January Ideas: Thorrablot

January Ideas: Thorrablot and Traditional Icelandic Food

Thorrablot is a big event in Iceland that takes place in January each year. The Thorrablot is basically a great feast where people come together and eat traditional Icelandic food—which is by some considered the strangest food in the world.

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Nína Þorkelsdóttir

18. January 2018

One of the highlights of local culture in January is the beginning of Þorri (Thorri, in English spelling). According to the old Norse calendar, Þorri is a month that starts “on a Friday in the 13th week of winter“, generally around January 20th. The name comes from an ancient Norwegian king, and in old Norse it is synonymous with frost.

Although the old Norse months are not observed anymore they do coincide with some traditions that are still widely celebrated. The first day of Þorri, for example, is Bóndadagur (Husband’s day), on which wives give their husbands flowers, while the first day of Harpa is also the first day of summer.


Shark (hákarl) hanging to dry outdoors.
Hákarl hanging to dry. Photo: Chris Wronski/Flickr.

Since the 19th century the month has steadily grown to be synonymous with Þorrablót, a mid-winter festival originally centered around sacrifices to Þorri. With 19th century romanticism Þorrablót was revived as a festival dedicated to traditional food and drink. Today it is a time for Icelanders to bring out the worst of the viking cuisine (be it salted, dried, fermented or rotten) and get filthy drunk while at it. 

10 "Þorrablót" Foods You Have to Try:

  1. Hákarl (putrefied shark): A Greenland shark is hung to dry for four to five months, producing strong ammonia smell and a fishy taste.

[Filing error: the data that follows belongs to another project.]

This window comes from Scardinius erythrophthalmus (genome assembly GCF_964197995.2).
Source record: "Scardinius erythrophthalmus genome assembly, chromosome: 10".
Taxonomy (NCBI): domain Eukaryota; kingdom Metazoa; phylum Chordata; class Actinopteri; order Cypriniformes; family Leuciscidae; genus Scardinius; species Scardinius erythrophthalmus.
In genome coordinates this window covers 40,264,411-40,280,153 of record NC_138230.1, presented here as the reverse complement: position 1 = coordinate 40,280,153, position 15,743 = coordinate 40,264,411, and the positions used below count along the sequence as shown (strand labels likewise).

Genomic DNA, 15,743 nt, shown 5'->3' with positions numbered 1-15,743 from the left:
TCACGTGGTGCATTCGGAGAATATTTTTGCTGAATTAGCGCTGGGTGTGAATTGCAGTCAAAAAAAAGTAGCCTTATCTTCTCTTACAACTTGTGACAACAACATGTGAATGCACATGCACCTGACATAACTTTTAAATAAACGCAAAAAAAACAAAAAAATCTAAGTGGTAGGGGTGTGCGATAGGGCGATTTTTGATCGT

2. Blóðmör (blood suet, filled sausage/black pudding): A type of blood pudding made from lamb blood and suet, mixed with rye and oats.
  3. Hrútspungur (ram’s scrotum with testicles): The testicles are pressed in blocks, boiled and cured in lactic acid, often using whey.
  4. Lundabaggi (sheep’s fat): Lamb loins wrapped in meat are pressed and cured in lactic acid.
  5. Svið (burnt sheep’s head): A sheep’s head is cut in half and singed to remove fur and wool. The brain is removed (but not the eyes) and the head is then boiled. Often served with mashed potatoes and turnips.
  6. Sviðasulta (svið-jelly): A form of head cheese made from svið.
  7. Harðfiskur: Wind-dried fish, usually cod or haddock, served with butter and rye bread.
  8. Hangikjöt (smoked lamb): Smoked lamb that is boiled and often served cold.
  9. Selshreifar: Seal’s flippers cured in lactic acid.

Sheep heads in a pile.
Svið. Photo: Stefán Birgir Stefáns/Flickr.

Fish being dried.
Harðfiskur in the making. Photo: Ulrich Latzenhofer/Flickr.

The lot is then generously washed down with ákavíti (Scandinavian aquavit) or brennivín (“burning wine”), a caraway flavoured schnapps, that has become Iceland’s signature distilled beverage.

Some restaurants serve Þorramatur, but availability varies between years. If you find yourself in Iceland in late January or early to mid February, ask around and try to get a taste of these dishes that can’t be found anywhere else.

Bon appétit!

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